Over the past decade, Alice Springs-based Neridah Stockley has enjoyed several art residencies in Fremantle, Western Australia. There, she has become well-acquainted with the natural beauty of the port city at the mouth of the Swan River. In her paintings, drawings, prints, and her more recent foray into ceramic work, she has studied the area’s topography and waterfronts, as well as its history.
Yet, while all this attention to the ‘real’ world clearly manifests in her art-making, Stockley manages to defy categorisation in her unexpected and highly engaging results. “There is a tension between representation of the landscape, and breaking down the subject as far as I can,” she says of her methodology. “And then pulling it back again. It is almost a deconstruction process.”
This year has been an active one for Stockley, especially on the exhibition circuit. As well as her most recent Fremantle residency, amid the gothic expanses of the convict-built Fremantle Arts Centre (FAC), Stockley has had a national touring survey show covering 25 years of her work—A Secular View, which winds up in Queensland at the end of the year— as well as commercial solo exhibitions, both recent and upcoming.
The new work from Stockley’s FAC residency includes robust colour-work in the paintings she has made; Stockley says she tends to think in terms of monochrome because “too much information” can confuse things.
“Also, my training at the National Art School formed my approach to colour. However, through the discipline of monochrome, I can introduce more ‘outrageous’ colours if you like… allowing colour to have its own life and expression.”
A trio of vertical seascapes, for example, have had their elements reduced to dazzling lozenges of sea-blue, soft grey or cumulus-cloud white. Or there are bold, slab-built ceramic pieces, deftly marked in dramatic monochrome—architectural or rock formations that confidently run around each of the four outer sides of the vessels, which err much more on the side of sculpture than pottery.
Stockley says that while Fremantle is very familiar to her, each time she contemplates its surrounds, she wants to extend her interpretation of its presence further in her work. “Fremantle is culturally, historically and physically very interesting, so there is a lot of material to work with,” she says. “This time, I have somehow been telling the story of that place while pushing the motifs harder, so they are becoming more elemental and broken down, almost into abstraction.” She loves this push-and-pull and sees working in such a zone as a healthy place for an artist to be.
The sculptural work also remains an area for experimentation. Stockley received a professional development grant in 2017 to work with ceramicist Mel Robson in Alice Springs, and last year was selected to be an artist-in-residence at the Pottery Workshop in Jingdezhen, China—although she is still awaiting the trip pending Covid travel restrictions. “This three-dimensional way of working: it excited something in my brain,” she says. Having done a lot of printmaking during her career, which stretches back to National Art School studies in 1993, Stockley says she was prepared for the particular rigours of ceramics. “I enjoy the process of preparing and rolling the clay,” she says. “You can slow things down a bit.”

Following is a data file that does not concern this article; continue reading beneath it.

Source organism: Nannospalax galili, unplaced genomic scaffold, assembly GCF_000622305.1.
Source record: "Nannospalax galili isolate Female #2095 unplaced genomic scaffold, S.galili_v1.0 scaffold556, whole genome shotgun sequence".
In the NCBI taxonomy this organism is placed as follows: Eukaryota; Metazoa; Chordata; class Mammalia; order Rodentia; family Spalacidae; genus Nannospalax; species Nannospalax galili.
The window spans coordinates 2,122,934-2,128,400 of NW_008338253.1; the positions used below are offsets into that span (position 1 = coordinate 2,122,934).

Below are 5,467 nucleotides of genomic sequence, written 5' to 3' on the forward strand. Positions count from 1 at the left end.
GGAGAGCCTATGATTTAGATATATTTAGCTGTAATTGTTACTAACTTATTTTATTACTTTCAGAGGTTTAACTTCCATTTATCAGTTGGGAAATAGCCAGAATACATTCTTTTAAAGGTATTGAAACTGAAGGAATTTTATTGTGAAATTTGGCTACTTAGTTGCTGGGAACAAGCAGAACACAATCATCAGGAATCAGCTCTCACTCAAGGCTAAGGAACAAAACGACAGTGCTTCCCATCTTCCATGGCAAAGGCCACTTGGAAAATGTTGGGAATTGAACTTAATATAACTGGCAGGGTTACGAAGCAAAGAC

Even so, she sees the ceramic form as just another support for her image-making and she loves treating the outer surfaces using pencil-style marks, washes and wedges of colour or tone, alongside the more structural skills required. “I do seem to be attracted to industrial landscapes, buildings and forms, so that way of working [slab-building with clay] really lends itself to the way I work as a painter. I see it as an extension of the motifs I like to work with.”
These experiences led to slip-cast porcelain and stoneware constructions made during a 2019 residency at the Araluen Arts Centre in the Northern Territory, where Stockley was fascinated by subject matter connected with the famous Lutheran Aboriginal mission at Hermannsburg. The ceramics she made were geometric and stark, with an intriguing mix of delicate, hard and graphic motifs painted upon their wall-like surfaces.
There is certainly an abiding interest in humanbuilt dwellings in Stockley’s work and more recently this has been expressed in the presence of tent-like shapes. “They are shelters, and I tend to come back to that notion a lot,” she says. During the Araluen project, she was invited to respond to the centre’s art collection and selected three Albert Namatjira works, one of which (Albert’s Camp near Mount Hermannsburg, 1945) depicted a tiny tent at the base of the hills. “Tents are strange, interstitial spaces, but they are colonial spaces as well,” Stockley says. “In Fremantle, that’s always on my mind with its history. It is always in the background somewhere.”
This article was originally published in the September/October 2021 print edition of Art Guide Australia.